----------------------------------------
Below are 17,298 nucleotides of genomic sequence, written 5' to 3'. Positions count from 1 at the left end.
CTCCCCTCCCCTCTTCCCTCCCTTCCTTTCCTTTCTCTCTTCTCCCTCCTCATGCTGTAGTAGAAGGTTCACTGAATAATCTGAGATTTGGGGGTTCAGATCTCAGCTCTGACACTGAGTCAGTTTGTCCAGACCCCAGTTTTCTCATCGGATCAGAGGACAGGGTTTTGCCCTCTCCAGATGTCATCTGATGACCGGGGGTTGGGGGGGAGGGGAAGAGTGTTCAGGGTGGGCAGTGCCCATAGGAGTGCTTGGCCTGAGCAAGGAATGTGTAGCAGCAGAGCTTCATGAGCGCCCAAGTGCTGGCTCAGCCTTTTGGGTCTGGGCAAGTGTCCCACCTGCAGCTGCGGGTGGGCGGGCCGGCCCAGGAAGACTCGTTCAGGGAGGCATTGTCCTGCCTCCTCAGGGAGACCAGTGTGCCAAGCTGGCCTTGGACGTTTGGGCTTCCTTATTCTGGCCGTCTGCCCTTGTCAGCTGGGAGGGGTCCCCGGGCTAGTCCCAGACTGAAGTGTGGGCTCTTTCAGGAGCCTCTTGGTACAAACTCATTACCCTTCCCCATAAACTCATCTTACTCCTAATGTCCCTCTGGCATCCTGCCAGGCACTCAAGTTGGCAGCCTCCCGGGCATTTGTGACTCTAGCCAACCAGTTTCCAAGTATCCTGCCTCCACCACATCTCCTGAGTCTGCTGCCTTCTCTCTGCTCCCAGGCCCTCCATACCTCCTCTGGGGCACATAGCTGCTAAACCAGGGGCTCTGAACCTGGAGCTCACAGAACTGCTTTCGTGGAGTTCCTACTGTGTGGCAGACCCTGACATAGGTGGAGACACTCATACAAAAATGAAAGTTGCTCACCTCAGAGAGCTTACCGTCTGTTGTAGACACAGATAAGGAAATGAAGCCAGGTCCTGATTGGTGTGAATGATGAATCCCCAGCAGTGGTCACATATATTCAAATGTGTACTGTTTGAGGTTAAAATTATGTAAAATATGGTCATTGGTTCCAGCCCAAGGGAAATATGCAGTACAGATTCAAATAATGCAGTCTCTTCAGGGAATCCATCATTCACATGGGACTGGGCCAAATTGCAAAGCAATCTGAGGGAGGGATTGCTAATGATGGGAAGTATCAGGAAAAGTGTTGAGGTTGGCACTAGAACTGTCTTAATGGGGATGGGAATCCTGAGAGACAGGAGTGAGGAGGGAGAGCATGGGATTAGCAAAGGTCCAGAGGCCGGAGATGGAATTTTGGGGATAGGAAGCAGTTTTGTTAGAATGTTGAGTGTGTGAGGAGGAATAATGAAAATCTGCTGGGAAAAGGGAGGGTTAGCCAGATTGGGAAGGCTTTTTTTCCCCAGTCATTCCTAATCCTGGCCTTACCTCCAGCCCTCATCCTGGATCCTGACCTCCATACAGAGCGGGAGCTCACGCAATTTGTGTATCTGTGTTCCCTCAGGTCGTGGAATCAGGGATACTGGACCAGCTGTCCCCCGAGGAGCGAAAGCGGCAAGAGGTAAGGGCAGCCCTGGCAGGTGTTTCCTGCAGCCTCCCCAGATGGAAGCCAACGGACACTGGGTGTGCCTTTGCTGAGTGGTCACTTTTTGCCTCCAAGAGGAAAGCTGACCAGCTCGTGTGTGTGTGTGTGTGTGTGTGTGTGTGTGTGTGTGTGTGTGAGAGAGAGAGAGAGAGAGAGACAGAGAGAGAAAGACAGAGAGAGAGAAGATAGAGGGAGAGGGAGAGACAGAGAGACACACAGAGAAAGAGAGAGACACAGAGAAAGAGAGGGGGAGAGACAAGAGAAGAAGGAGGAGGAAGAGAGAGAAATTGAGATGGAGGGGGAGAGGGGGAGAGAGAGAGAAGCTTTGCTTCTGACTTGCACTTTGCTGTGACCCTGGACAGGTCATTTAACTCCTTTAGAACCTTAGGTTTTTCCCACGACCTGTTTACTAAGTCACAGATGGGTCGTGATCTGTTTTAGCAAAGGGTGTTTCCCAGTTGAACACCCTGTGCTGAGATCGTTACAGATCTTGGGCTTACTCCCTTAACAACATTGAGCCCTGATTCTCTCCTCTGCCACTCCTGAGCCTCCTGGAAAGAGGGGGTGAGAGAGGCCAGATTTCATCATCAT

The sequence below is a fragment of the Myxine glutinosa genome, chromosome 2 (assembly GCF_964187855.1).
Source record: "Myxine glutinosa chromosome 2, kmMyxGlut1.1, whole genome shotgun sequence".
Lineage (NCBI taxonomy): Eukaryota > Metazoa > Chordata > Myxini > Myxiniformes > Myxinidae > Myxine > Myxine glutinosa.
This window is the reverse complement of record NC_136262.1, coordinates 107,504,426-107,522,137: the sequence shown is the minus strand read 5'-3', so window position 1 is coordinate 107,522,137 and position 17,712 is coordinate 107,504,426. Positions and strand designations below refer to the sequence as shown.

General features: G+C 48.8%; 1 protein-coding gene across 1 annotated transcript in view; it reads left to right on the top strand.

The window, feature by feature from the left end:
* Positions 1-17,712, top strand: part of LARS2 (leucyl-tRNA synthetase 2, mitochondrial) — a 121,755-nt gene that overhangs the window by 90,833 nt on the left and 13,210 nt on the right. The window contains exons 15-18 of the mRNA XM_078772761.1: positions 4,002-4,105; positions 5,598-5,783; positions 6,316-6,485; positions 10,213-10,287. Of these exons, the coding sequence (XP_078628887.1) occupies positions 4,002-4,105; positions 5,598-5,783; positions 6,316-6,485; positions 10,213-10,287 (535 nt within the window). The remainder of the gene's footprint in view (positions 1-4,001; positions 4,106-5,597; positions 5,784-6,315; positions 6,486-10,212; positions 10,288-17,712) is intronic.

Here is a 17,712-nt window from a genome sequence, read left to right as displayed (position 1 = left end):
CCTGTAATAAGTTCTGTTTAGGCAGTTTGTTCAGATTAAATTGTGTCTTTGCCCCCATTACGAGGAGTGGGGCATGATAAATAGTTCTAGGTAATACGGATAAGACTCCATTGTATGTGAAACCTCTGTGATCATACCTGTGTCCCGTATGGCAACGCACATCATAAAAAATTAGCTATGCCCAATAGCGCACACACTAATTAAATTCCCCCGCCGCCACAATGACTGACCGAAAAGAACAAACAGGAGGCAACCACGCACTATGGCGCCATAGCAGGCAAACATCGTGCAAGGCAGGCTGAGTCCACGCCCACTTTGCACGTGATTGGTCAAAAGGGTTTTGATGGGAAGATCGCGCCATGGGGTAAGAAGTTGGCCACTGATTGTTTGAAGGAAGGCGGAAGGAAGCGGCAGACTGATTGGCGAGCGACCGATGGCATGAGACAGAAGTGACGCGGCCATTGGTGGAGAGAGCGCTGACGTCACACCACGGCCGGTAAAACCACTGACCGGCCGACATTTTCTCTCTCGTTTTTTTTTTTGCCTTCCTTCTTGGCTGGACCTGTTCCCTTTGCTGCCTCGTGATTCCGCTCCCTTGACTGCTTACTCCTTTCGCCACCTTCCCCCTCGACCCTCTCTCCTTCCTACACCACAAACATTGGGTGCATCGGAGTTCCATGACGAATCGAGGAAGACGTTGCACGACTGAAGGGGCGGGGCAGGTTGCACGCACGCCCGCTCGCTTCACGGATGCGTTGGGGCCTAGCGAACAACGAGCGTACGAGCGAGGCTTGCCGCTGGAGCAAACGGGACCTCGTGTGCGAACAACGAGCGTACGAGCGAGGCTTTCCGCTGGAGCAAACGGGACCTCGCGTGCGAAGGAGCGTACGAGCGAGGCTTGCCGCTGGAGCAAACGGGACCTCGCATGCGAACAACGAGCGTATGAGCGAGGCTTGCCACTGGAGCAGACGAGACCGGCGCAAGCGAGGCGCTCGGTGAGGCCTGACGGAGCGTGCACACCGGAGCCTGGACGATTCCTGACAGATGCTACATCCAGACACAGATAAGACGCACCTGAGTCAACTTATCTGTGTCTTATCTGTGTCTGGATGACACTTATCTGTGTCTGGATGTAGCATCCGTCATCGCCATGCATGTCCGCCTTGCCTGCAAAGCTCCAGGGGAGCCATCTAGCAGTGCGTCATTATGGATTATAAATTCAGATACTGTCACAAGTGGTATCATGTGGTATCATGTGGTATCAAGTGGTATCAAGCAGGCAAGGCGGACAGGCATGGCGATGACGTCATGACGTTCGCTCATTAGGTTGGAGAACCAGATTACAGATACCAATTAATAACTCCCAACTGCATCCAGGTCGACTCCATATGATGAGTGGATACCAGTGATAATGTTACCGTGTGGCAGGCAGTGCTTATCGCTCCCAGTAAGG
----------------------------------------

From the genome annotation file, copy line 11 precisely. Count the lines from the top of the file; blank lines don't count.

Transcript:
CCTGTAATAAGTTCTGTTTAGGCAGTTTGTTCAGATTAAATTGTGTCTTTGCCCCCATTACGAGGAGTGGGGCATGATAAATAGTTCTAGGTAATACGGATAAGACTCCATTGTATGTGAAACCTCTGTGATCATACCTGTGTCCCGTATGGCAACGCACATCATAAAAAATTAGCTATGCCCAATAGCGCACACACTAATTAAATTCCCCCGCCGCCACAATGACTGACCGAAAAGAACAAACAGGAGGCAACCACGCACTATGGCGCCATAGCAGGCAAACATCGTGCAAGGCAGGCTGAGTCCACGCCCACTTTGCACGTGATTGGTCAAAAGGGTTTTGATGGGAAGATCGCGCCATGGGGTAAGAAGTTGGCCACTGATTGTTTGAAGGAAGGCGGAAGGAAGCGGCAGACTGATTGGCGAGCGACCGATGGCATGAGACAGAAGTGACGCGGCCATTGGTGGAGAGAGCGCTGACGTCACACCACGGCCGGTAAAACCACTGACCGGCCGACATTTTCTCTCTCGTTTTTTTTTTTGCCTTCCTTCTTGGCTGGACCTGTTCCCTTTGCTGCCTCGTGATTCCGCTCCCTTGACTGCTTACTCCTTTCGCCACCTTCCCCCTCGACCCTCTCTCCTTCCTACACCACAAACATTGGGTGCATCGGAGTTCCATGACGAATCGAGGAAGACGTTGCACGACTGAAGGGGCGGGGCAGGTTGCACGCACGCCCGCTCGCTTCACGGATGCGTTGGGGCCTAGCGAACAACGAGCGTACGAGCGAGGCTTGCCGCTGGAGCAAACGGGACCTCGTGTGCGAACAACGAGCGTACGAGCGAGGCTTTCCGCTGGAGCAAACGGGACCTCGCGTGCGAAGGAGCGTACGAGCGAGGCTTGCCGCTGGAGCAAACGGGACCTCGCATGCGAACAACGAGCGTATGAGCGAGGCTTGCCACTGGAGCAGACGAGACCGGCGCAAGCGAGGCGCTCGGTGAGGCCTGACGGAGCGTGCACACCGGAGCCTGGACGATTCCTGACAGATGCTACATCCAGACACAGATAAGACGCACCTGAGTCAACTTATCTGTGTCTTATCTGTGTCTGGATGACACTTATCTGTGTCTGGATGTAGCATCCGTCATCGCCATGCATGTCCGCCTTGCCTGCAAAGCTCCAGGGGAGCCATCTAGCAGTGCGTCATTATGGATTATAAATTCAGATACTGTCACAAGTGGTATCATGTGGTATCATGTGGTATCAAGTGGTATCAAGCAGGCAAGGCGGACAGGCATGGCGATGACGTCATGACGTTCGCTCATTAGGTTGGAGAACCAGATTACAGATACCAATTAATAACTCCCAACTGCATCCAGGTCGACTCCATATGATGAGTGGATACCAGTGATAATGTTACCGTGTGGCAGGCAGTGCTTATCGCTCCCAGTAAGG